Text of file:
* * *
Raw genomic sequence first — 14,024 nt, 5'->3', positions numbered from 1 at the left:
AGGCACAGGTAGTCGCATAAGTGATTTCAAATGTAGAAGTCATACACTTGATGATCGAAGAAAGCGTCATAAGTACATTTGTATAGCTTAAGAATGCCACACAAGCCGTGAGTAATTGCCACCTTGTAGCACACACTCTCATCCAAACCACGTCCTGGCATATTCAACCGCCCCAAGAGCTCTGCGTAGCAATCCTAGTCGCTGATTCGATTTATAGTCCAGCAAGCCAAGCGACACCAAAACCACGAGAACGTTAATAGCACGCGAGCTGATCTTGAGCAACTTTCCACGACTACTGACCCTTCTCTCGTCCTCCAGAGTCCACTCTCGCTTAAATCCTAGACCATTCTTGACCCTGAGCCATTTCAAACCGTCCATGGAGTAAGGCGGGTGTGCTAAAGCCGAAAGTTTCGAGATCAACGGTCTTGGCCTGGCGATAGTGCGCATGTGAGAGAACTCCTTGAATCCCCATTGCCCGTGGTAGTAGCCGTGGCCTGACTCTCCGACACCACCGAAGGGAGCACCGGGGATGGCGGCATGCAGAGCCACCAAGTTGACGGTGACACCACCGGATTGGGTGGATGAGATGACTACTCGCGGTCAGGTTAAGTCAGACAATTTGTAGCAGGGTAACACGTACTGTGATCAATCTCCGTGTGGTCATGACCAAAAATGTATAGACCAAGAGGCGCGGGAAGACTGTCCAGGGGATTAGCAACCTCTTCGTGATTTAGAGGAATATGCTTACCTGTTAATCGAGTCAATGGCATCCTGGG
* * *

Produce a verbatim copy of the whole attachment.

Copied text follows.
Raw genomic sequence first — 14,024 nt, 5'->3', positions numbered from 1 at the left:
AGGCACAGGTAGTCGCATAAGTGATTTCAAATGTAGAAGTCATACACTTGATGATCGAAGAAAGCGTCATAAGTACATTTGTATAGCTTAAGAATGCCACACAAGCCGTGAGTAATTGCCACCTTGTAGCACACACTCTCATCCAAACCACGTCCTGGCATATTCAACCGCCCCAAGAGCTCTGCGTAGCAATCCTAGTCGCTGATTCGATTTATAGTCCAGCAAGCCAAGCGACACCAAAACCACGAGAACGTTAATAGCACGCGAGCTGATCTTGAGCAACTTTCCACGACTACTGACCCTTCTCTCGTCCTCCAGAGTCCACTCTCGCTTAAATCCTAGACCATTCTTGACCCTGAGCCATTTCAAACCGTCCATGGAGTAAGGCGGGTGTGCTAAAGCCGAAAGTTTCGAGATCAACGGTCTTGGCCTGGCGATAGTGCGCATGTGAGAGAACTCCTTGAATCCCCATTGCCCGTGGTAGTAGCCGTGGCCTGACTCTCCGACACCACCGAAGGGAGCACCGGGGATGGCGGCATGCAGAGCCACCAAGTTGACGGTGACACCACCGGATTGGGTGGATGAGATGACTACTCGCGGTCAGGTTAAGTCAGACAATTTGTAGCAGGGTAACACGTACTGTGATCAATCTCCGTGTGGTCATGACCAAAAATGTATAGACCAAGAGGCGCGGGAAGACTGTCCAGGGGATTAGCAACCTCTTCGTGATTTAGAGGAATATGCTTACCTGTTAATCGAGTCAATGGCATCCTGGG